Page images



How blest the youth whom fate ordains
A kind relief for all his pains,

In some admirèd fair;

Whose tenderest wishes find expressed
Their own resemblance in her breast,
Exactly copied there !

What good soe'er the gods dispense,
The enjoyment of its influence

Still on her love depends;

Her love the shield that guards his heart,
Or wards the blow, or blunts the dart
That peevish Fortune sends.

Thus, Delia, while thy love endures,
The flame my happy breast secures
From Fortune's fickle power;
Change she may list, she may increase,
But not abate my happiness,

Conformed by thee before.

Thus while I share her smiles with thee,
Welcome, my love, shall ever be

The favours she bestows;

Yet not on those I found my bliss,
But in the noble ecstacies

The faithful bosom knows.

And when she prunes her wing for flight,
And flutters nimbly from my sight,
Contented I resign

Whate'er she gave; thy love alone
I can securely call my own,

Happy while that is mine.

William Cowper.



IN a soft-complexioned sky,

Fleeting rose and kindling grey, Have you seen Aurora fly

At the break of day?

So my maiden, so my plighted May,
Blushing cheek and gleaming eye
Lifts to look my way.

Where the inmost leaf is stirred
With the heart-beat of the grove,
• Have you heard a hidden bird
Cast her note above?

So my lady, so my lovely Love,
Echoing Cupid's prompted word,
Makes a tune thereof.

Have you seen, at heaven's mid-height,
In the moon-rack's ebb and tide,
Venus leap forth burning white,

Dian pale and hide?

So my bright breast-jewel, so my bride,
One sweet night, when fear takes flight,
Shall leap against my side.

Dante Gabriel Rossetti.



IF ove were what the rose is,

And I were like the leaf,
Our lives would grow together
In sad or singing weather,

Blown field or flowerful closes,
Green pleasures or grey grief
If love were what the rose is,
And I were like the leaf.

If I were what the words are,

And love were like the tune, With double sound and single Delight our lips would mingle, With kisses glad as birds are

That get sweet rain at noon; If I were what the words are, And love were like the tune.

If you were life, my darling,

And I your Love were death, We'd shine and snow together Ere March made sweet the weather With daffodil and starling

And hours of fruitful breath;
If you were life, my darling,
And I your Love were death.

If you were thrall to sorrow,
And I were page to joy,
We'd play for lives and seasons
With loving looks and treasons
And tears of night and morrow

And laughs of maid and boy;
If you were thrall to sorrow,
And I were page to joy.

If you were April's lady,

And I were lord of May,

We'd throw with leaves for hours
And draw for days with flowers,

Till day like night were shady,

And night were bright like day;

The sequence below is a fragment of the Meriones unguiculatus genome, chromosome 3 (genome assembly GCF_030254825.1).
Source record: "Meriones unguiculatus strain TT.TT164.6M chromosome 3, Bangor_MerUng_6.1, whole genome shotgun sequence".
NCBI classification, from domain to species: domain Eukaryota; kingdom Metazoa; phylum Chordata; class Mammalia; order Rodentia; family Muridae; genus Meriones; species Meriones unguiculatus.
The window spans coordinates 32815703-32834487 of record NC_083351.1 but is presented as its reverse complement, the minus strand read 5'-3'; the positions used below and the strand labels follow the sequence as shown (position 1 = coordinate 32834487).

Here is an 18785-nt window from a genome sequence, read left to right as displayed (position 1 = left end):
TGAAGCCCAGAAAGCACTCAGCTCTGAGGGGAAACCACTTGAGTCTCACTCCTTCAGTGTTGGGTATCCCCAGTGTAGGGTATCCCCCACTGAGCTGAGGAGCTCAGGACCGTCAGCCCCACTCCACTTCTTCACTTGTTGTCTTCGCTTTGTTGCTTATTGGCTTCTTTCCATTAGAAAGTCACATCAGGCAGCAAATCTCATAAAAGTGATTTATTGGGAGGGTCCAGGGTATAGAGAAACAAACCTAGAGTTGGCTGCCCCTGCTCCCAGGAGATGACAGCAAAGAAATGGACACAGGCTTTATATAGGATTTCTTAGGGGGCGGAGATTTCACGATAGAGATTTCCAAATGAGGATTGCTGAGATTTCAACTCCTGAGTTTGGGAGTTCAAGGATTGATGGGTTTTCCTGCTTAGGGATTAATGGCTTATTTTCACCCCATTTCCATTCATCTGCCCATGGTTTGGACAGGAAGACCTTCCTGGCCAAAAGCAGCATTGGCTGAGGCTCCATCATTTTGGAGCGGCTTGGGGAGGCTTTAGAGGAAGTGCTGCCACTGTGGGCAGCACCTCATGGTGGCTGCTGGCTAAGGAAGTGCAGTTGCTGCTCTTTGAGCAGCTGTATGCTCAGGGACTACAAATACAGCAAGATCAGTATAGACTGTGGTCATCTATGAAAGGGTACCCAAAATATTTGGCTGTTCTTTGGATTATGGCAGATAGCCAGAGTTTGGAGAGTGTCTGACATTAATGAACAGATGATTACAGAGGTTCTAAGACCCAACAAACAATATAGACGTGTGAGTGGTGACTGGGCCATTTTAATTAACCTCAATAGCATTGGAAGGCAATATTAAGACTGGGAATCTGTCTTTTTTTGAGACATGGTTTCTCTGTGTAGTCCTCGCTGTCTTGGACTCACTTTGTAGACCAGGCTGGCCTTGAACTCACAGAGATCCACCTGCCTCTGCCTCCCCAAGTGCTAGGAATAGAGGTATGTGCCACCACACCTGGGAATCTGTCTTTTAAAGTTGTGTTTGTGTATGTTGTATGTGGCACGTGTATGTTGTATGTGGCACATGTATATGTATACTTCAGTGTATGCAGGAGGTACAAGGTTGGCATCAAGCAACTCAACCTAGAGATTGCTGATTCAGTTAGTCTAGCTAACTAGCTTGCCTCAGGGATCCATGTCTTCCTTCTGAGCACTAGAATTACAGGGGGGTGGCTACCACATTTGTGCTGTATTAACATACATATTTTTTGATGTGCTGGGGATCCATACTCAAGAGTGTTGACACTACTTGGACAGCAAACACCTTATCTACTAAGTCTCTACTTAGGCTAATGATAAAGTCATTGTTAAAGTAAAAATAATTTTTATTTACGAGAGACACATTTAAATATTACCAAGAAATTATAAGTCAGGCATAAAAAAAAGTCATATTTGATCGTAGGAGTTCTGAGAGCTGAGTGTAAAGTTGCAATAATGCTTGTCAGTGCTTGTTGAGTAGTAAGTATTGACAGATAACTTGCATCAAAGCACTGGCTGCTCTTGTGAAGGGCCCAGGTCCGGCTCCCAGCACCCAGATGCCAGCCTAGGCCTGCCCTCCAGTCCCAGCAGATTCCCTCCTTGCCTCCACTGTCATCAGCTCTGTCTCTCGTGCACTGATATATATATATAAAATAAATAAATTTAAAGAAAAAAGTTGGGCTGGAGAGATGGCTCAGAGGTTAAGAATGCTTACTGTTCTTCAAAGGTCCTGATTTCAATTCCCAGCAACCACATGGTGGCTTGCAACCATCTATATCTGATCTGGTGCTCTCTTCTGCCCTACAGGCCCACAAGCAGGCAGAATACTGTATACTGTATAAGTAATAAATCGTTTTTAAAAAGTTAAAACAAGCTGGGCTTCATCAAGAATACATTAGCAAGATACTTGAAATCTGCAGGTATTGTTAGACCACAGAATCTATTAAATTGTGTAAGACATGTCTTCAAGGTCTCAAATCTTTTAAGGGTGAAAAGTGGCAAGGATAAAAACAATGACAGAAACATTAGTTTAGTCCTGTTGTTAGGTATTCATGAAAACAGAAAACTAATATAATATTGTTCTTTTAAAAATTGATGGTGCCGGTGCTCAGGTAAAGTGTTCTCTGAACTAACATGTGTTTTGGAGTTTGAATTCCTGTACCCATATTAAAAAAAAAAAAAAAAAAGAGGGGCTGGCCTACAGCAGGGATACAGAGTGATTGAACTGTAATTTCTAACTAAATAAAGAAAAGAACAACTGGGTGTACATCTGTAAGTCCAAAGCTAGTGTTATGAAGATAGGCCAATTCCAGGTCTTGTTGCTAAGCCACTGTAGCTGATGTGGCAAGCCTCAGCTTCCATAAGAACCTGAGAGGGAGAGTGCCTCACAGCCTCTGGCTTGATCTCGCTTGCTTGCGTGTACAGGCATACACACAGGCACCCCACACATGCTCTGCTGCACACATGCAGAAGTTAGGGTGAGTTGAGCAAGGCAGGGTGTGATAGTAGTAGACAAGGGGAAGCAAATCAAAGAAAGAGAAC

If you were April's lady,

And I were lord in May,

If you were queen of pleasure,
And I were king of pain,
We'd hunt down love together,
Pluck out his flying feather,
And teach his feet a measure,
And find his mouth a rein;
If you were queen of pleasure,
And I were king of pain.

Algernon Charles Swinburne.



O LOVE, turn from the unchanging sea, and gaze
Down those grey slopes upon the year grown old,
A-dying mid the autumn-scented haze,

That hangeth o'er the hollow in the wold,

Where the wind-bitten ancient elms enfold

Grey church, long barn, orchard, and red-roofed stead, Wrought in dead days for men a long while dead.

Come down, O Love! may not our hands still meet Since still we live to-day, forgetting June, Forgetting May, deeming October sweet

-O hearken, hearken, through the afternoon, The grey tower sings a strange old tinkling tune! Sweet, sweet, and sad, the toiling year's last breath, Too satiate of life to strive with death.

And we too-will it not be soft and kind,

That rest from life, from patience and from pain, That rest from bliss we know not when we find,

That rest from love which ne'er the end can gain ?— -Hark, how the tune swells that erewhile did wane! Look up, love!-Ah, cling close and never move! How can I have enough of life and love!

William Morris.



My dear and only Love, I pray
That little world of thee
Be governed by no other sway
But purest monarchy :
For if confusion have a part,

Which virtuous souls abhor,
And hold a synod in thine heart,

I'll never love thee more.

As Alexander I will reign,
And I will reign alone;

My thoughts did evermore disdain
A rival on my throne.

He either fears his fate too much, Or his deserts are small,

Who dares not put it to the touch,
To gain or lose it all.

But I will reign and govern still,
And always give the law,
And have each subject at my will,
And all to stand in awe :
But 'gainst my batteries if I find
Thou kick or vex me sore,
As that thou set me up a blind,
I'll never love thee more.

And in the empire of thy heart,
Where I should solely be,
If others do pretend a part,
Or dare to vie with me:
Or if committees thou erect,
Or go on such a score,
I'll smiling mock at thy neglect,

And never love thee more.

« PreviousContinue »